Those who like to make their travel plans well in advance should probably pencil in mid–February onwards next year as a time when it may be wiser not to be in the Middle East or, indeed, to travel at all. If the UN resolution on Iraq (being discussed in New York as these words are written) is approved in the form put forward by Britain and the United States, the UN Weapons Inspectors will begin work in 45 days and report back to the Security Council 60 days thereafter. If Iraq has co–operated with the Inspectors and destroyed its chemical, biological and nuclear weapons by then, there will be no need for military action. However, if it has not done so, it will face “serious consequences as a result of its continued violations of its obligations”. There is also an earlier deadline – Iraq is required to provide within 30 days “a currently accurate, full and complete inventory” of its weapons of mass destruction.

These are tough conditions and it will be surprising if Saddam Hussein feels able to accept them to the letter. If he does not do so he will face military action by the United States and its allies acting either on behalf of the UN or unilaterally on their own account. Weeks of negotiation at the UN have secured a resolution that requires a report back to the Security Council by the Inspectors before “serious consequences” follow but, regrettably, the United States still reserves the right to act alone regardless of the views of the Council.

Ray Fleming

Atlantic flights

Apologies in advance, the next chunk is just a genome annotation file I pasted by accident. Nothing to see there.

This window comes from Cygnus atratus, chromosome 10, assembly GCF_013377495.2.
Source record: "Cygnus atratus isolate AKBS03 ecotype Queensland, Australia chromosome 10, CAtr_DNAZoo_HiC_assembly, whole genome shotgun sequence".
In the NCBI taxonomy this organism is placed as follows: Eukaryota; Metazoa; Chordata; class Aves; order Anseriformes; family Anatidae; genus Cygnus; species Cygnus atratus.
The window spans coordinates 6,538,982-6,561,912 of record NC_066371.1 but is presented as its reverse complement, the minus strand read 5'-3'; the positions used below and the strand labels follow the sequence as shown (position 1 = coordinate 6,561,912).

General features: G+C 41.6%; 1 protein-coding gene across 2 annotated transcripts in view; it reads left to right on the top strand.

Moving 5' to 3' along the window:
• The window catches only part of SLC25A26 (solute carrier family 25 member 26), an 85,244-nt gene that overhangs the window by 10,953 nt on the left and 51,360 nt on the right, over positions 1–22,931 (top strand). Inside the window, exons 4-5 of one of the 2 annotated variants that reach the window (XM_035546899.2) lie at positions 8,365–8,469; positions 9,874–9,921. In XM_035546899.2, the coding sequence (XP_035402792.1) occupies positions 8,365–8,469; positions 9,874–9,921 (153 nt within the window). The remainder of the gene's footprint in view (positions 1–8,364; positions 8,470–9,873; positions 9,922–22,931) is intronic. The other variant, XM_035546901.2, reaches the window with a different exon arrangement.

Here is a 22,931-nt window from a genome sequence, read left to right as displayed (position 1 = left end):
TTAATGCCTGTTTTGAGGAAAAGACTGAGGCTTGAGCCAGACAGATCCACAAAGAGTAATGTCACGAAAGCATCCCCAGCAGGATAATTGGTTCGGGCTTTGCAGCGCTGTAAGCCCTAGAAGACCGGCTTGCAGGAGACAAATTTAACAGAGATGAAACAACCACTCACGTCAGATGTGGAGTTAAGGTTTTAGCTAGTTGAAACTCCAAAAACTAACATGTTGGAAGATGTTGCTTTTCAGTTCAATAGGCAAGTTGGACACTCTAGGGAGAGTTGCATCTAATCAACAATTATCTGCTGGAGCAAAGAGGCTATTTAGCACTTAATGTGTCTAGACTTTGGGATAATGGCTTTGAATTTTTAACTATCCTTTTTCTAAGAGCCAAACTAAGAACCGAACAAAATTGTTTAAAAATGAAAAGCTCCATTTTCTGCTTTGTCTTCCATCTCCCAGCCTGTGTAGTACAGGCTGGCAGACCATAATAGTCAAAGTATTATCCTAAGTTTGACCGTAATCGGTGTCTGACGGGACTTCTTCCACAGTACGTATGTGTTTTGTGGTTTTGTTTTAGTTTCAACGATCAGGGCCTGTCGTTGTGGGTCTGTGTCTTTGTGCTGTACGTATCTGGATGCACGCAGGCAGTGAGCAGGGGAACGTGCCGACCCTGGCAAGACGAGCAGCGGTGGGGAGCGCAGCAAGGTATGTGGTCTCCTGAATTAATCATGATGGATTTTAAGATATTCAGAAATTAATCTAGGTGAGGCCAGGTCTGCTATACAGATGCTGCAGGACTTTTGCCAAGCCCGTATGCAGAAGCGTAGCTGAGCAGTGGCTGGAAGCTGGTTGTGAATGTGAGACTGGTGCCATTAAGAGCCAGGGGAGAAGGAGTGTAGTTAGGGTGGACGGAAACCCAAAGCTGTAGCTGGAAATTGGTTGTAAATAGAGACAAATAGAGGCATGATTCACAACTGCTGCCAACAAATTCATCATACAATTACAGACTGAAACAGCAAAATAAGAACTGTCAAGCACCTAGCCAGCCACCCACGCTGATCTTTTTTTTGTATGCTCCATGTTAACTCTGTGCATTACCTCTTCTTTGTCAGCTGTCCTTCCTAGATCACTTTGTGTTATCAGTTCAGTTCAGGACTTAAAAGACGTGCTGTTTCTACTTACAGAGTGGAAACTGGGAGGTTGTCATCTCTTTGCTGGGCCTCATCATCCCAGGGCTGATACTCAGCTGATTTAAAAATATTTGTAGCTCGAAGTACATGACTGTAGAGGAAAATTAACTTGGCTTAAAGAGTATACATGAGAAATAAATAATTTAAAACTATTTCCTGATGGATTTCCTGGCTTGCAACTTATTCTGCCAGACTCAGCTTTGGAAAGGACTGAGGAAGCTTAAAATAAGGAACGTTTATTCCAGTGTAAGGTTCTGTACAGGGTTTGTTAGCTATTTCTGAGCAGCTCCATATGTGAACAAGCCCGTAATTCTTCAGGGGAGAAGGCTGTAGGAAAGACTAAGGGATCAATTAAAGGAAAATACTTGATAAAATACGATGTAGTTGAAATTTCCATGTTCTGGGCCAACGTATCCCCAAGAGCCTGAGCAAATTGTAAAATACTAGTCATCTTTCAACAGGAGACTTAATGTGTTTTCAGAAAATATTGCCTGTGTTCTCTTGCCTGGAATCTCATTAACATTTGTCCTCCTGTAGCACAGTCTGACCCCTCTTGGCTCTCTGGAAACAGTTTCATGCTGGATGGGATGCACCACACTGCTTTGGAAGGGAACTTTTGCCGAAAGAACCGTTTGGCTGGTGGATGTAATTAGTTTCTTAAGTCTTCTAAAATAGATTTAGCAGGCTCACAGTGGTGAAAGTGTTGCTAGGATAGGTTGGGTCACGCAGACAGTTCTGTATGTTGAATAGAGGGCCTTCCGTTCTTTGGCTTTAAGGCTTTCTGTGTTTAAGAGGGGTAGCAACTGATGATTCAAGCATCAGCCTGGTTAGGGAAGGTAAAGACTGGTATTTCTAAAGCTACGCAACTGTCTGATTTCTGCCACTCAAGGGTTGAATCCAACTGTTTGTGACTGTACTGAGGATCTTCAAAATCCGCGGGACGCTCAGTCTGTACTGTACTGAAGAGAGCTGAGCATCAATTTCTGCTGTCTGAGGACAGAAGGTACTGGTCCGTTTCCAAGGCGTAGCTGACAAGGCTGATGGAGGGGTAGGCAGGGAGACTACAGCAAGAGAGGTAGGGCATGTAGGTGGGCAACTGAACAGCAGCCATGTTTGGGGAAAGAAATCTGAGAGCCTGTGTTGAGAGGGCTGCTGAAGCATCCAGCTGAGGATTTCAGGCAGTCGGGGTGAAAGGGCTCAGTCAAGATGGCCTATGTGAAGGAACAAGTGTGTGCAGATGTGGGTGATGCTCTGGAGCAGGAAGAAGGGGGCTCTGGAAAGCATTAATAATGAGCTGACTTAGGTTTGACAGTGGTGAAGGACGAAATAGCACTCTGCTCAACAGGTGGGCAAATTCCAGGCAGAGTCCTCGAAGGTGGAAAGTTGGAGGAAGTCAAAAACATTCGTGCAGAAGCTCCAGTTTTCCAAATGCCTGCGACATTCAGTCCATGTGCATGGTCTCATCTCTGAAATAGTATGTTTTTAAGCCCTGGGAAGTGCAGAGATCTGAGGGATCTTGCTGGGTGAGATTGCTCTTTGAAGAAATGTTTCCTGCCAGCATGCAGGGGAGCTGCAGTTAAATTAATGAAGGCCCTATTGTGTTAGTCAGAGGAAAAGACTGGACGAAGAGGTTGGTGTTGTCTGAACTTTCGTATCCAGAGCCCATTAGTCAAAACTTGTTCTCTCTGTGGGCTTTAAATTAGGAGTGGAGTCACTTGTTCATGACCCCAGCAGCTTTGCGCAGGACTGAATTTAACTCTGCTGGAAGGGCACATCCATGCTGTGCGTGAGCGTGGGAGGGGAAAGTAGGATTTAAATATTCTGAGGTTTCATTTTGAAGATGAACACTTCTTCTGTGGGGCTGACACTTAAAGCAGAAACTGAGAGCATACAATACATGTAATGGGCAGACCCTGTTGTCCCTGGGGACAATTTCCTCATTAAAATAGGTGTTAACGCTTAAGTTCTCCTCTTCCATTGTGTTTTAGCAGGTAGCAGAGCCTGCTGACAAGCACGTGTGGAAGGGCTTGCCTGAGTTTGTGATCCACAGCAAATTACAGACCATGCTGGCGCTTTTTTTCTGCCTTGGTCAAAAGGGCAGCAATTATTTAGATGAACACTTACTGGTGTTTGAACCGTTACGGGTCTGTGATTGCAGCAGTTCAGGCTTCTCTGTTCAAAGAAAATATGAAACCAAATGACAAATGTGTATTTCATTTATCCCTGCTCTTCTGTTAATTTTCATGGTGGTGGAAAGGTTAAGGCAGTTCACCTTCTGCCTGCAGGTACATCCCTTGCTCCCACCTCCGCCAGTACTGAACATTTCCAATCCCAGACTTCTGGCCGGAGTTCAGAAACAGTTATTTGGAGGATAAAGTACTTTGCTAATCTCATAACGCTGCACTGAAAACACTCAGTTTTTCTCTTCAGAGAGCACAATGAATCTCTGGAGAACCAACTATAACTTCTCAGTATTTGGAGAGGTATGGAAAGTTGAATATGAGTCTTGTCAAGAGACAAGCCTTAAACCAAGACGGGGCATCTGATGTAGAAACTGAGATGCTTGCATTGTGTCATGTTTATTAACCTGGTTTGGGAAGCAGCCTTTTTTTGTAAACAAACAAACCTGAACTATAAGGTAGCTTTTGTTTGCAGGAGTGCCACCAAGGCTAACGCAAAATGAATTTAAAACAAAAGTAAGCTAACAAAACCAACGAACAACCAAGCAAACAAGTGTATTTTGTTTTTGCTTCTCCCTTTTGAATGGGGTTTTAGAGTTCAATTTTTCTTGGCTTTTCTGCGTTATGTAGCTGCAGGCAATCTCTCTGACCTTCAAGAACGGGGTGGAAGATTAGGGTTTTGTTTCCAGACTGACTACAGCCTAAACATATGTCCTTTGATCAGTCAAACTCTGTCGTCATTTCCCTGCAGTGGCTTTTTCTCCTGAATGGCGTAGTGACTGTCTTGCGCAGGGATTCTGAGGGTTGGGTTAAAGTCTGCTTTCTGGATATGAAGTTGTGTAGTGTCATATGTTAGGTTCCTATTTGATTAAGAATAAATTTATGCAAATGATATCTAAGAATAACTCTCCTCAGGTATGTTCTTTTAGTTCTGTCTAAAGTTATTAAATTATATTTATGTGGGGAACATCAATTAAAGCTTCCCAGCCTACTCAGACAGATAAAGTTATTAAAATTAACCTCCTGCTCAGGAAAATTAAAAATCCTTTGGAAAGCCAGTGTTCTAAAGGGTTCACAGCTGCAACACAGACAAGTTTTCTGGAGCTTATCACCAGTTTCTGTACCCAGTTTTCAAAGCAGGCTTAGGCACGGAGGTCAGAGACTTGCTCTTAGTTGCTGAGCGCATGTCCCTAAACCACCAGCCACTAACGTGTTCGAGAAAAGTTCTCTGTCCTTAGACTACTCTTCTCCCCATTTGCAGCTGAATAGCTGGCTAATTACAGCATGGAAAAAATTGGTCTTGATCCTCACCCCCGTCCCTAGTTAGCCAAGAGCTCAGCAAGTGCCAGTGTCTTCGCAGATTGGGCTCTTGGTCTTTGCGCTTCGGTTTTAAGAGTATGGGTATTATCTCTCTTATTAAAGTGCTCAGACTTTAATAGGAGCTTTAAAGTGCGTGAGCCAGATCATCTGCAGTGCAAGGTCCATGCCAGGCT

The European Court of Justice has upheld the European Commission's claim that the UK and seven other EU states acted illegally by signing bilateral aviation deals with the United States; but the ruling has already been interpreted in different ways by interested parties. The Commission said it believed it now had the authority to negotiate aviation treaties with the United States on behalf of all EU states; some legal opinion, however, thought that the judgement stopped short of giving the Commission such a mandate. Richard Branson said it presented “an historic opportunity” for the UK and the European Commission in partnership to negotiate a true ”open skies” deal with the US. On the other hand, bmi british midland, which has been negotiating for years for a bi–lateral agreement with the US to fly the Atlantic route, said that the Court's ruling would “not necessarily bring bilateral agreements to an end.” There has been no reaction yet from the United States. It has no obligation to accept the EU as its sole negotiating partner on airline traffic and it may be wary of agreeing to do so since a voice representing the EU's eleven airlines would have considerable authority – it might, for instance, push hard for the US to open its domestic market to European carriers instead of confining them to major city destinations. Only one thing seems certain: the goal of greater competition and cheaper fares over the Atlantic is still some way off.